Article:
Bringing community members into the YSSC’s orbit is a major goal for Mullin, as its existence is both dependent on and greatly enriched by volunteers. The center was founded by volunteers and relies upon them to this day. Much of its programming is conceived of and executed by volunteers. The center is always open to new ideas, Mullin said.
Mullin herself sometimes participates in the center’s activities, such as yoga, on her lunch breaks, and encourages others to do the same.
“They don’t have to be a retiree to participate!” she said.
The Yellow Springs Senior Center has functioned in a limited capacity over the course of the pandemic out of concern for the health and safety of its membership. The center was scheduled to reopen for limited in-person programming in October after the Ohio Department of Health and Gov. Mike DeWine lifted restrictions on senior centers and adult day services. That plan was halted after Greene County was elevated to level 3, or “red,” indicating “very high exposure or spread,” by the Ohio Public Health Advisory System. Only now is the center beginning to host in-person events again, with July 1 being the first official day of reopening.
Mullin points out the positive aspects of the changes brought on by the pandemic. Online activities facilitated the engagement of new groups, such as home-bound people. A new synthesis between in-person and online activities will allow this inclusivity to continue, she believes.
Although the budget has been a concern in the past, Mullin describes the Senior Center’s finances as “surprisingly steady.” Over the past year, members were given a reprieve from paying their dues as the center was not fully operational. Despite this, a number of generous donors stepped up to help out. In addition, fundraising events were conducted successfully online. Nevertheless, there are still problems that will require some extra money to solve — maintenance and repairs that call for professional contractors rather than volunteers.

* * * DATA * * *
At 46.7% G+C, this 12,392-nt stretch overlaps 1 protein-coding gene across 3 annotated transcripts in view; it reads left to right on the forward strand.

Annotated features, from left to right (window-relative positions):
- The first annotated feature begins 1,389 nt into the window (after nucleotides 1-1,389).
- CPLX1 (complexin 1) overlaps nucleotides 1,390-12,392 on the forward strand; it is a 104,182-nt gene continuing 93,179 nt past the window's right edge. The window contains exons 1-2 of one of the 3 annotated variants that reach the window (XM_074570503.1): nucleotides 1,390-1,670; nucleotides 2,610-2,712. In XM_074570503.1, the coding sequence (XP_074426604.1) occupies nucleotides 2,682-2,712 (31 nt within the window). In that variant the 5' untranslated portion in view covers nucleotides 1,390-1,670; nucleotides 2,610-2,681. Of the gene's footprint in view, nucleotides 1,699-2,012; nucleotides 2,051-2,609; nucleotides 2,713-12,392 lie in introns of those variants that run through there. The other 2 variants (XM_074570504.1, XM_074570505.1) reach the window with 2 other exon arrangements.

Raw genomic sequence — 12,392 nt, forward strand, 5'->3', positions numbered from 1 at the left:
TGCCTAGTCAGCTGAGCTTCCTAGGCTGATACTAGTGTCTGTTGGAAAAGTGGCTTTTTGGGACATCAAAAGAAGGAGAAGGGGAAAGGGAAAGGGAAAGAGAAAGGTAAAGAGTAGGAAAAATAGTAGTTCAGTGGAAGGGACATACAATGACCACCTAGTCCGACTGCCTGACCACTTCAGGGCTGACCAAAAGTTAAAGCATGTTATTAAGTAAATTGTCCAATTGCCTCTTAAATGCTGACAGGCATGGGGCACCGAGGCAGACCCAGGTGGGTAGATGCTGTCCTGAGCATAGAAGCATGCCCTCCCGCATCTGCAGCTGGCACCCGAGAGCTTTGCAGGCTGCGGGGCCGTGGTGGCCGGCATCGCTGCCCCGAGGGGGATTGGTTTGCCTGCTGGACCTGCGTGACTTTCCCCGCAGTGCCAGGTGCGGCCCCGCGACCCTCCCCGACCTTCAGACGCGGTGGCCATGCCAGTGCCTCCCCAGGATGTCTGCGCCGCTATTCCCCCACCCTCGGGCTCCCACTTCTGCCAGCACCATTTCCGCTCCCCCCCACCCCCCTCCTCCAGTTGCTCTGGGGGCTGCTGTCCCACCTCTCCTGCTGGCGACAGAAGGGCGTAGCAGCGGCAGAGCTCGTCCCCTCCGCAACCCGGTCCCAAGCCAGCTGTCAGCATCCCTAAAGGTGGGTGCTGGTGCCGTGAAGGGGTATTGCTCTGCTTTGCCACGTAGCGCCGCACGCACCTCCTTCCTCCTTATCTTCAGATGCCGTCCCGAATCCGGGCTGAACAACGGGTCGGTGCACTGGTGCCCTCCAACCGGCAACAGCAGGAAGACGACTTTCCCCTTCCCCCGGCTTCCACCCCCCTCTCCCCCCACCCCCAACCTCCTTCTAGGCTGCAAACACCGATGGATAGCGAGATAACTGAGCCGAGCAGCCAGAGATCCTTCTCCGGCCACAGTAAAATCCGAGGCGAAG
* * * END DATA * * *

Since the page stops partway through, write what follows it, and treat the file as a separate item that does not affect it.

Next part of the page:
Mullin is focused on the future of the Yellow Springs Senior Center as much as its present. Today, changes are occurring more rapidly than ever before, and the center must be agile and prepared to adapt to any number of possibilities, including another pandemic, she said.
There are other, lighter eventualities to consider as well.
“The seniors of 2030 might have self-driving cars and not need a transportation program,” she said. “In 10 years we might just have a Senior Center transit vehicle that just pops around, self-driving.”
Mullin is quick to acknowledge her colleagues for easing her transition into the directorship.
“I’m really fortunate to have an incredible staff here. And some of our volunteers, they may as well be staff,” Mullin said. “I couldn’t have stepped into this role without a whole bunch of people who know everything that’s functioning and are keeping it running. I had a lot of learning to do, but the team has been the ones to teach me.”
When not engaged in her duties as executive director, Mullin tends to her farm with her husband, occasionally launching pumpkins from a trebuchet. The couple has two adult children, Maxwell and Anna.
Future plans for the YSSC include the ongoing reopening process, congregate meals, and a garden party fundraiser on Aug. 7.
*Wright is a freelance writer for the News who graduated from Ohio Wesleyan University in 2019 and now directs Studio Passerine. He lives in the village and can be reached at firstname.lastname@example.org.